It was a brave thing the committee did, choosing poetry for this year’s Common Book at the University of Washington.
Brave, that is, and enlightened.
The selection committee decided on poetry for the first time after four years of selecting prose for the annual Undergraduate Academic Affairs initiative. The Common Book "introduces freshmen to the college-level process of academic inquiry."
The first four UW Common Books were stellar choices: Tracy Kidder’s Mountains Beyond Mountains; Field Notes from a Catastrophe, by Elizabeth Kolbert; Luis Alberto Urrea's Devil’s Highway; and Dreams of My Father by Barack Obama.
But poetry was an enlightened step. Who, please, would argue with poet extraordinaire Mary Oliver: "Poems are not words, after all, but fires for the cold, ropes let down to the lost, something as necessary as bread in the pockets of the hungry."
We remember poems; they can change our minds or maybe our hearts. It is never too early to discover that a poem is a minute of sanctuary in an over-subscribed life or a speedy route to another truth about our world. Or that it's pure, sweet indulgence — in beauty, or mastery or wit.
And in a communication-saturated world, poetry is the antidote to cheap or flabby expression. In a poem, every syllable and piece of punctuation is chosen for a purpose; a poem's power rides on wringing the full potential from its language.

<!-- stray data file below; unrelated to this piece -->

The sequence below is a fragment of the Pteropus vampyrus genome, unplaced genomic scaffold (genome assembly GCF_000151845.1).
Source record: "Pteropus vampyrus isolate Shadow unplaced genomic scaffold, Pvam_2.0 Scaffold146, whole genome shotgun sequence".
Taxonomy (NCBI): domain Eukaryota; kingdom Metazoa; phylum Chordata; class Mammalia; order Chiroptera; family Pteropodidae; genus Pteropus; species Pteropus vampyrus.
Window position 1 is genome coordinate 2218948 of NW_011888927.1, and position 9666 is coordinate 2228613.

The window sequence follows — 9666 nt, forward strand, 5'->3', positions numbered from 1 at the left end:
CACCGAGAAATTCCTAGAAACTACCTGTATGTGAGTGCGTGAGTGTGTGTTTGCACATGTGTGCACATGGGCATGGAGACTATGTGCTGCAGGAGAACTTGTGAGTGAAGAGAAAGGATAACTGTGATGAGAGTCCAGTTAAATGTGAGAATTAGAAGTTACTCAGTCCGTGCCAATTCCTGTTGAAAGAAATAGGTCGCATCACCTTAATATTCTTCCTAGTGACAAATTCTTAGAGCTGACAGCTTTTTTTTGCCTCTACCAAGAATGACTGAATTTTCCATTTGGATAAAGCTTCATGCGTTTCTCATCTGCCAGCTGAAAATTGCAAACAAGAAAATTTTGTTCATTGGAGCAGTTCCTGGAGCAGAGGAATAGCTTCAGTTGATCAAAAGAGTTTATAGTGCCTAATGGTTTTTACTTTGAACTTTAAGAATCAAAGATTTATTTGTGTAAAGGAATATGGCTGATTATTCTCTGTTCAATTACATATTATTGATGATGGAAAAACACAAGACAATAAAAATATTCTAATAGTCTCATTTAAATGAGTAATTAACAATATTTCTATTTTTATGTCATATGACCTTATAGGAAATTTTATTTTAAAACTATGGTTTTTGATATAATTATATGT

UW freshmen, who start classes Sept. 29, will all have the slim volume, You Are Never Where You Are, a collection compiled at UW for this year's project. "Through a common text," as the copyright page expects, "students begin to discuss and examine a particular theme, issue or topic, using the book as a common point of entry."
The selection committee took a chance here because at least some of the incoming freshmen may think they don't like poetry. (That is before they realize that their favorite music probably uses poetry for lyrics, of course.) Or maybe a student is intimidated by poetry, or figures it's more relevant to his grandmother.
Here's betting the resistant students are surprised. These 15 poems were created by 15 poets, each one different in form, in rhythm, and sound; each with its own thing to say. They tell their truths via scenes, topics, and words that will feel familiar to students 19 or 20 years old.
Colleen McElroy's "Bad Slam Broadway," speaks of evenings the freshmen know — or soon will: "Saturday nites we come cellophaned / in outrageous rags hair dyed / day-glo Martian and body pierced…”
We can hear Denver poet Ken Arkind reading his provocative “An Experiment in Noise in A Sharp Major” at a poetry slam and about half-way into it, urging: “No. / You will not touch me. / No. / You will not call me that word. / No. / I will not move.”
This is not your grandfather’s poetry book. But a grandfather would find in these pages timeless observations revealed in new settings.
The late Seattle writer Richard Hugo's "Degrees of Gray in Philipsburg," counsels: “The car that brought you here still runs.”
In "Antioquia," Carlos Andres Gomez, twice a finalist in the National Poetry Slam competition, wonders if Abuelita, a grandmother in Colombia, was "born to a life of folded cardigans / and stacked slippers, proper tea / breaks, and starched blouses."
Naomi Shihab Nye, who calls herself a "wandering poet," opens "Famous" with: "The river is famous to the fish."
If a grandmother borrowed "You Are Never Where You Are," she would copy down at least one of these poems—maybe my favorite, Alberto Rios' "I Saw You Tomorrow" — and carry it around to read until the paper disintegrates in her purse.
These poems, like so many others, bear re-reading. And that sounds like the start of academic inquiry.
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